Whilst the above are broadly positive anticipations within the collective quest for peace in Somalia and the fight against terror across the world, three key factors will have to be taken into consideration in determining what the future holds for al-Shabaab. First, are they capable of sustaining their support base? Do they still have operational capacity? What is their strength relative to that of the Somali government?

Al-Shabaab’s strength is a factor of its ability to recruit domestically and externally, keep territories, sustain a financial base and maintain an agile military strategy. So far, the group is increasingly losing a great deal of territorial control and key leaders to the firepower of various joint government – AMISOM (African Union Mission to Somalia) operations. This has had a major impact on its tactical superiority and funding base.

Notwithstanding, the group still controls considerable swathes of territories from where it plans attacks on government targets in major cities and towns currently held by AMISOM and government forces. With the renewed joint-operations of AMISOM and Somali forces, al-Shabaab was gradually succumbing to pressure even before Godane’s death. There is no indication that this trend will change, given the commitment of regional and international partners to the fight against terror in Somalia.

However, the group’s recruitment capacity, which is a factor of the attractiveness of jihadism across the world and various domestic factors, particularly youth unemployment; and aggressive communication strategies on the Internet will continue to sell both in Somalia and in the region. This implies that despite the streams of defections to government, allied groups such as the Muslim Youth Council in Kenya, which have continued to recruit for the group, will be key variables in understanding the extent to which al-Shabaab will be able to keep swelling its ranks with footsoldiers. Continuous supply of fighters invariably implies resilience and capacity to remain relevant in the political and security matrix of Somalia, and the region at large.

Operationally, al-Shabaab will undoubtedly not be as strong as during Godane’s time; this is because his little known successor, Abu Ubaidah, is not as experienced as him and, if at all, his operational dynamism will be different from Godane. Despite being little known, many Somalis agree that Ubaidah’s charisma is never equal to that of Godane and his organisational capacities are far short. Therefore, despite the fact that the group avoided the anticipated power struggle by naming him, they will be saddled with the inability of the new leader to measure up to Godane’s capacities. Already there are reports in Somali media pointing to early indications of overtures to elements that have left the group to re-join. Apart from indicating a shift in strategy, there is every indication that the likes of Mukhtar Robow, the group’s spokesperson now on the run, will find it difficult to re-join and, if at all he does, might not have the support of his clan constituency.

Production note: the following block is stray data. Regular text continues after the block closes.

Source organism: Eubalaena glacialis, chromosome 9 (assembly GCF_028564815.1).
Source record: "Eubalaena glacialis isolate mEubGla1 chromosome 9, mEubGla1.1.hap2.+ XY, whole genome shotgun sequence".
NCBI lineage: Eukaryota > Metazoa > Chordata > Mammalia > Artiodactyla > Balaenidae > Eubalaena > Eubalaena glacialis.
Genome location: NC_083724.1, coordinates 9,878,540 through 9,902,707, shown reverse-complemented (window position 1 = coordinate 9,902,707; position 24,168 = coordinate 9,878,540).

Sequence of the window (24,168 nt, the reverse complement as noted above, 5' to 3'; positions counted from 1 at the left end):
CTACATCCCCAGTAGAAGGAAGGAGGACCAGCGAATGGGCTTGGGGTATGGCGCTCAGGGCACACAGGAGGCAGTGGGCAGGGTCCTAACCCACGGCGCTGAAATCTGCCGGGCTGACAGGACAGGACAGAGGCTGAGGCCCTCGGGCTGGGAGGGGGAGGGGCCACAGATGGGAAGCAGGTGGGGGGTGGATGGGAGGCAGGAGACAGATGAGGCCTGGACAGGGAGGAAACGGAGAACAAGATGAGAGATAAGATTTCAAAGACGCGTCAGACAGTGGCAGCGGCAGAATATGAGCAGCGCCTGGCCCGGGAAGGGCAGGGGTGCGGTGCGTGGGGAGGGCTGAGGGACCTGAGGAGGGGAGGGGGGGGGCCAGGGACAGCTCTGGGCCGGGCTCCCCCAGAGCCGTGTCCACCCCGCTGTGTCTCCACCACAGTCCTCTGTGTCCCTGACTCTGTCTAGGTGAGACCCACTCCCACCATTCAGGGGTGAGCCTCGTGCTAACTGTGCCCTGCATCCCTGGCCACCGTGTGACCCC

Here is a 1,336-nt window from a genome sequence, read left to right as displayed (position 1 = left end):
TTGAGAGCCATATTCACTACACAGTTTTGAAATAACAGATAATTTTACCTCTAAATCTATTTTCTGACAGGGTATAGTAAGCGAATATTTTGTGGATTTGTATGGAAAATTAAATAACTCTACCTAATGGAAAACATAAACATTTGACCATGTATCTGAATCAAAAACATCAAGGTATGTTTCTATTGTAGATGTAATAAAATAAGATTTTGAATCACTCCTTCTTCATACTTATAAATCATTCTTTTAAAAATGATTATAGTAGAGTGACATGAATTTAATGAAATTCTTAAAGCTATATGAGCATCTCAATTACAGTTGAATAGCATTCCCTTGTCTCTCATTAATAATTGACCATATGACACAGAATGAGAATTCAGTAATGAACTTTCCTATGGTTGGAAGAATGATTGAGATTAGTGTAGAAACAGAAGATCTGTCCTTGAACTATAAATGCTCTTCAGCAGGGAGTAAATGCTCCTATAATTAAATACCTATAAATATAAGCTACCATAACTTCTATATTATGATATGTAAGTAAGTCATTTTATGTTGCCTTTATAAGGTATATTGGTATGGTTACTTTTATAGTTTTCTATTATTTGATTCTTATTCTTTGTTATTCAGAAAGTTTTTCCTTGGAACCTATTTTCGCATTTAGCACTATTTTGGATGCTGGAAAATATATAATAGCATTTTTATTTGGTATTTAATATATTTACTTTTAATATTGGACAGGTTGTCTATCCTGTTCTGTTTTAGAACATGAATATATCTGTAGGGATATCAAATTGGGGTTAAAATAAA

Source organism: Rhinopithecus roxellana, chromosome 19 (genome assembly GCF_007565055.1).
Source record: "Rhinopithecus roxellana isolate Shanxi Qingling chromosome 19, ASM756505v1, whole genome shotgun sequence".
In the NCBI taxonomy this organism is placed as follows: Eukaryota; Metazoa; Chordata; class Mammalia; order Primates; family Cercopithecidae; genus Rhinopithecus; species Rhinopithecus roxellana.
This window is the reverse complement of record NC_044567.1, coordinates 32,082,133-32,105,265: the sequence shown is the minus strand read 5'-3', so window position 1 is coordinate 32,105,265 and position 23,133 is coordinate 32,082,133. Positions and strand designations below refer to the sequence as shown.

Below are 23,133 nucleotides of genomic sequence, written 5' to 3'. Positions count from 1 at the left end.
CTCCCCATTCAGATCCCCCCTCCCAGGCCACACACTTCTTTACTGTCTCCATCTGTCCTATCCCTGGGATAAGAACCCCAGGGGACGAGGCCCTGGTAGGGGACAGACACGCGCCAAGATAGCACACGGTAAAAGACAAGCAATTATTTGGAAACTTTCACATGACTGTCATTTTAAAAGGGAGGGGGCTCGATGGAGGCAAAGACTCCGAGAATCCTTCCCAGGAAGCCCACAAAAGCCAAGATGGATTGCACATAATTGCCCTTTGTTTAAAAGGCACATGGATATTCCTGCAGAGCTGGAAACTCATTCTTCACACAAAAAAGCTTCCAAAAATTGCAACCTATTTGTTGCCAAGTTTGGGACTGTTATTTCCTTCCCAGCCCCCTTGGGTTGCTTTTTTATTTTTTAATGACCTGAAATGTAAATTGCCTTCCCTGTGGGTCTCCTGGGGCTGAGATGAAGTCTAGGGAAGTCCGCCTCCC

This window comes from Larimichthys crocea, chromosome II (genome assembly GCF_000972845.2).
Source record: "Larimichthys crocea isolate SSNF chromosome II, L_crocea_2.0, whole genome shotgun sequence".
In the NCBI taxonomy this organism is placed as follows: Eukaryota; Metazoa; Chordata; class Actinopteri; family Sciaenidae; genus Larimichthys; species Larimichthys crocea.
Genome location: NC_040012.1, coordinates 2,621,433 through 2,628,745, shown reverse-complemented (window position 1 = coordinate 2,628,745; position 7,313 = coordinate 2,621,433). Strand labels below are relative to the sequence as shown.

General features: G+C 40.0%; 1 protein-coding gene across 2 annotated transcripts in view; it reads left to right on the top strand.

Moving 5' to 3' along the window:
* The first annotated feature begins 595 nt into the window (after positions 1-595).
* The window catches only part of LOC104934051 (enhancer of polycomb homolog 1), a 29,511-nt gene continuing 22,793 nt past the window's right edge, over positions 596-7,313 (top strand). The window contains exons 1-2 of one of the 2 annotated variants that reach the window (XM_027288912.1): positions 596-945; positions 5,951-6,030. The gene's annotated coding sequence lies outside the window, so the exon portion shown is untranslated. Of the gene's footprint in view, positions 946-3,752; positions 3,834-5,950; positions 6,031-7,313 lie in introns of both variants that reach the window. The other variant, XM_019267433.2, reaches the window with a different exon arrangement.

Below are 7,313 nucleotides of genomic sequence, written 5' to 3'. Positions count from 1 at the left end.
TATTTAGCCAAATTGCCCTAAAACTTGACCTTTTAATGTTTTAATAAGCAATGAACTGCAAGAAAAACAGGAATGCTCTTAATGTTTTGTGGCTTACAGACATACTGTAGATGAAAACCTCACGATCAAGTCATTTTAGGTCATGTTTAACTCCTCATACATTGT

But does this mean the group is incapable of more terror operations? Emphatically no! It is still not clear whether influential amneyat commander Mahad Mohamed Ali, also known as Karate died with Godane in the airstrikes. If not, together with others such as Ikrima, who supposedly planned the Westgate attacks, there are people capable of still wrecking enormous havoc against the weak Somalia and regional states.

This is particularly more so because the Somali government, despite commendable strides, is still weak. Relative to al-Shabaab, there is every indication that the Islamist group still has enough capacity relative to the government to remain relevant in the political and security affairs of the country for a long time. This is because al-Shabaab’s actual strength should also be seen in its relative sense to pro-government actors. In other words, al-Shabaab may be weak in comparison with the capacity they had in the past as well as in relation to the agility of the AMISOM; but not weak in relation to the weak Somali government, and the huge internal vulnerabilities of countries like Djibouti, Burundi, Kenya and Uganda with substantial al-Shabaab sleeper cells and allies.

Cautious Optimism

Godane’s death is a big blow in many ways to the future positioning of al-Shabaab in the goings-on in Somalia. It will certainly slow the group down and change it in many ways. But there is more to be cautious about the unknowns and early celebrations. This is because the group still has enough strength and resources to sustain their terror campaign going forward. Even in the short-to-medium term, there is even a danger that the group would be more deadly because it is practically wounded and might want to re-establish itself. Therefore, sustaining the two-pronged approach of military action and amnesty for defecting elements is laudable in arresting the reach of the group.



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Author

Andrews Atta-Asamoah

Andrews Atta-Asamoah is a senior researcher in the conflict prevention and risk analysis division of the Institute for Security Studies (ISS), Pretoria, South Africa. He may be reached at aasamoah@issafrica.org.

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    References

    1 CNN, “U.S. official: Attack targets Al-Shabaab leader, but his fate is unknown,” 3 September 2014, http://edition.cnn.com/2014/09/02/world/africa/somalia-us-operation/, accessed 25 September 2014.

    2 CNN, “U.S. official: Attack targets Al-Shabaab leader, but his fate is unknown,” 3 September 2014, http://edition.cnn.com/2014/09/02/world/africa/somalia-us-operation/, accessed 25 September 2014.